Lanka dissidents head for isolation
The dissidents are heading for isolation given the lack of support for their cause, reports PK Balachandran.india Updated: Feb 13, 2007 18:33 IST
Dissidents in the ruling Sri Lanka Freedom Party (SLFP) seem to be heading for isolation, given the manifest lack of support for their cause, especially within the party.
The three dissidents, Mangala Samaraweera, Anura Bandaranaike and Sripathi Sooriyarachchi, who were sacked from the Council of Ministers by President Mahinda Rajapaksa last week, have been unable to hold a press conference till date.
Bandaranaike, who last week called Rajapaksa's regime a "carnival of clowns" and his government "hellish", has now gone into his shell. Samaraweera complained that he was unable to meet his followers because the police would not allow people to enter Stanmore Crescent, where his house is, on the grounds that it is a High Security Zone.
The withdrawal of ministerial security since the sack had created fear among the dissidents. Sooriyarachchi said that the former ministers would soon petition the Sri Lanka Human Rights Commission about this because all three were known to be in the LTTE's hit list.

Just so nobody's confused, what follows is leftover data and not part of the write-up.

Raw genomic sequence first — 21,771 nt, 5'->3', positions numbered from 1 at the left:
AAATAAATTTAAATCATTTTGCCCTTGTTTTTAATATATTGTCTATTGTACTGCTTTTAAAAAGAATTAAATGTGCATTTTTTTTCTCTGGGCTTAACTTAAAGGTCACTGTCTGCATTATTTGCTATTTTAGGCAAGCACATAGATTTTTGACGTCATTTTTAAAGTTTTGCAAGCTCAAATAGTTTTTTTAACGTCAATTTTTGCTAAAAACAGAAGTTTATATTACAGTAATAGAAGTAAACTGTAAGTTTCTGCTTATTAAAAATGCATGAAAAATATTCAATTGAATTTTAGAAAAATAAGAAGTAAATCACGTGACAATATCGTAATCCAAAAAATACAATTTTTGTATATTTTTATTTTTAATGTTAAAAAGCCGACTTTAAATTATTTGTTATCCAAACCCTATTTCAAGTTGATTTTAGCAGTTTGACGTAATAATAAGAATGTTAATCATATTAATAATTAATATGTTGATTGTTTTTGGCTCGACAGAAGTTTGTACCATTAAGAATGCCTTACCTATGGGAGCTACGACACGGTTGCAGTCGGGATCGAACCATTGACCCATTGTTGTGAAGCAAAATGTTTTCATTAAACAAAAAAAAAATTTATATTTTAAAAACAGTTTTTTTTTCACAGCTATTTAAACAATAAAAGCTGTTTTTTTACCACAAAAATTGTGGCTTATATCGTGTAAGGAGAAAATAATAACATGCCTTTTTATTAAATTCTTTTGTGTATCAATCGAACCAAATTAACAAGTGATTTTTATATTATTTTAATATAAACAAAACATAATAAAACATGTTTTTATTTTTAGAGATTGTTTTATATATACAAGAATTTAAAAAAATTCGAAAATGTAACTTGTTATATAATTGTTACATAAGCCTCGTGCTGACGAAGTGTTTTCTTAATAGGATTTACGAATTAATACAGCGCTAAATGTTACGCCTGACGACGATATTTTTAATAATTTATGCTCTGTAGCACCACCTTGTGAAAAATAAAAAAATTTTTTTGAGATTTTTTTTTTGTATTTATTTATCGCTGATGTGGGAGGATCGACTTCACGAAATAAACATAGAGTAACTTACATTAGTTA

The dissidents were expecting eight SLFP MPs to opt out of the Rajapaksa camp and join them; and the United National Party (UNP) and the Janatha Vimukthi Peramuna (JVP) to express their support.
But nothing of this kind has happened so far. While SLFP MPs are quiet, the General Secretary of the party, Maithripala Sirisena, debunked Samaraweera's claims about his contribution to the SLFP.
The JVP's Vijitha Herath told the Tamil daily Sudar Oli that his party would not support any move by the dissidents to link up with the UNP and the pro-LTTE Tamil National Alliance (TNA).
While interested parties were still trying for a patch up, it became quite clear on Tuesday that President Rajapaksa would not take the dissidents back, at least immediately.
"Taking them back now will send a wrong signal to others on the borderline of defiance," said a long time observer of Rajapaksa's political career.
Sources say that of the three, Samaraweera is considered to be particularly undesirable. He has gone too far in his opposition to Rajapaksa. It is learnt that the President also sees him as a potential threat in his own political constituency - Sri Lanka's deep south.
But given Rajapaksa's current popularity as a "Peoples' President" and as a "liberator of the East" from the clutches of the LTTE, Samaraweera has an uphill task ahead.